Adam Engel started the seventh inning with a single to center off a broken bat. He accounted for the Chicago White Sox’s tying run against the Houston Astros.
Did the Sox have another comeback in them?
Romy González grounded out to shortstop Jeremy Peña, and the Astros got a forced out at second. AJ Pollock’s hard-hitting grounder up the middle turned into a revealing double play that ended the inning started by second baseman José Altuve.
There would be no magic in the late game for the third night in a row for the Red Sox, who fell 3-2 in front of 24,671.
“(We) got up late innings there with chances again,” Engel said. “The law of averages says you’re not going to capitalize every time, but I felt like we did.”
The Red Sox saw their winning streak end at five and fell two games behind the Cleveland Guardians in the AL Central.
Yoán Moncada had the go-ahead hit in both games. He found himself in another important place on Wednesday.
Eloy Jimenez walked with one out in the eighth. He was picked up by pinch runner Luis Robert. José Abreu hit a single to the glove of a Peña in a dive.
That brought Moncada to the plate with runners on first and second. He went ahead in the account 2-1. But reliever Ryne Stanek fought back and struck him out looking, painting the outside corner for strike three.
Yasmani Grandal worked a 3-1 count but flied out catcher Martin Maldonado into foul territory.
“We had (Moncada) up to the plate again, he’s been doing it for us the last two nights,” Engel said. “I felt very good with that place. Obviously we didn’t make it (Wednesday), but I felt like we played really good baseball and we took a chance and we just didn’t make it back.”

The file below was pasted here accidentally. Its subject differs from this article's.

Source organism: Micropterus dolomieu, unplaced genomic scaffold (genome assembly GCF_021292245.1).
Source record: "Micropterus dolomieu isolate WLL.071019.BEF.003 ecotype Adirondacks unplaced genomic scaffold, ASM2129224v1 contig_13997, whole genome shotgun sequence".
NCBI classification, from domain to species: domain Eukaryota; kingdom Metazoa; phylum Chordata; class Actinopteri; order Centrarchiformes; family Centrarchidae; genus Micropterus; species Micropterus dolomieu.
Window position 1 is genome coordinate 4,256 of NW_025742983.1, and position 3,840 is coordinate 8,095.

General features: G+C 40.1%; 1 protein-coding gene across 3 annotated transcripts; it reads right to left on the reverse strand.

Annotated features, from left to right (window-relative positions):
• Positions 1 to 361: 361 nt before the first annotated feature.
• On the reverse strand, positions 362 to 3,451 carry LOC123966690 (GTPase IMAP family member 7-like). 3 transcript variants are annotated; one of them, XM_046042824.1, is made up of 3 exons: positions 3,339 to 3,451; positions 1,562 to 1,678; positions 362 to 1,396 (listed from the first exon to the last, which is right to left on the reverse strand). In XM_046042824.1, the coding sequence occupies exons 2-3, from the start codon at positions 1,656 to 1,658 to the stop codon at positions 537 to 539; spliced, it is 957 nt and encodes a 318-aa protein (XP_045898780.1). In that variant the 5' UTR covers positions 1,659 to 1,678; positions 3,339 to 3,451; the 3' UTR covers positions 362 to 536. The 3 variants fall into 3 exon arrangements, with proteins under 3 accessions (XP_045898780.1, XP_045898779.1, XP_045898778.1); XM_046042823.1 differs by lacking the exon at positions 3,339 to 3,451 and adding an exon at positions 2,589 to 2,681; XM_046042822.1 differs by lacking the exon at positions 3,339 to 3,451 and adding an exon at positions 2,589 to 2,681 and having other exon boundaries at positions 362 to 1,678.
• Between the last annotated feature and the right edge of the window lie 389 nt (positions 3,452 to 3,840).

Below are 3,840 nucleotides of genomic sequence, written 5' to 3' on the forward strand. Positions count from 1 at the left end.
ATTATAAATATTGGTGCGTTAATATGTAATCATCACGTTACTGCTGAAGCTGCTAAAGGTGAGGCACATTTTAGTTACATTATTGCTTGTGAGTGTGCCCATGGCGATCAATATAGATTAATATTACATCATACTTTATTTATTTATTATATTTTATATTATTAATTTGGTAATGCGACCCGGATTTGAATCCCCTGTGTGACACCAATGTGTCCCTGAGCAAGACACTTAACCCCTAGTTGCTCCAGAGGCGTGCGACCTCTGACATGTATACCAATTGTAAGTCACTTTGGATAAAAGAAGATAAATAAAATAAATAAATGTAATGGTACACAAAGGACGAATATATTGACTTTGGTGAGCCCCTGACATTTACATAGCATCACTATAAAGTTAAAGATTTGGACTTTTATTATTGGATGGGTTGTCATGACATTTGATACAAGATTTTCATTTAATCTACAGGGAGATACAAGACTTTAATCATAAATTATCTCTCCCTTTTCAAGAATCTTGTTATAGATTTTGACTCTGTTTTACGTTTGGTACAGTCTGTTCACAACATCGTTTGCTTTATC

The White Sox outhit the Astros 8-5 but went 1-for-8 with runners in scoring position and had three double plays.
“The difference was (the Astros’) defense,” Red Sox manager Tony La Russa said. “We hit a lot of balls hard. They turned them into outs, sometimes into double plays. We made better contact than two races.”
Michael Kopech, who came out after six hitless innings in his last start on Friday against the Detroit Tigerskept the Sox in Wednesday’s game, allowing three runs on five hits with two strikeouts and two walks in six innings.
“A team like (the Astros), we know what they’re capable of, so three runs tends to be too much like it was (Wednesday),” Kopech said. “I made some mistakes that I think could have been avoided and could have limited those three races to less than that. But I can’t turn back the clock.”
Kopech pointed to a four-pitch walk to Altuve early in the game as an important point. Altuve stole second and third and scored on a sacrifice fly.
“That four-pitch walk to open the game and back-to-back stolen bases ended up making the difference,” Kopech said. “Unfortunately, you don’t want to see someone in the first inning who makes a difference in the game, but that’s what happened and I take responsibility for that.”
The Astros scored twice in the top of the fourth and the Sox responded with two in the bottom of the inning.
Moncada drove in a run with a double. The Sox loaded the bases with no outs, but Josh Harrison grounded out for a double play. One run scored and Moncada moved to third. Astros starter Framber Valdez struck out Engel looking to end the inning.
“Obviously in the fourth inning we were looking for more than two there,” La Russa said. “Look back at how that game was played and some of the plays they made on defense. They were the ones who made the difference. I think we competed very well against Valdez.”
Valdez allowed two runs on seven hits with six strikeouts and three walks in seven innings as the Astros slow down the momentum the Red Sox have recently built.
“We have been fighting,” Kopech said. “That lasts us a long time. What we did in the last five before (Wednesday) was impressive, and staying in there with them and keeping the game close, I think we played hard. As long as we can keep doing that, I think we’re in a good place.” place”.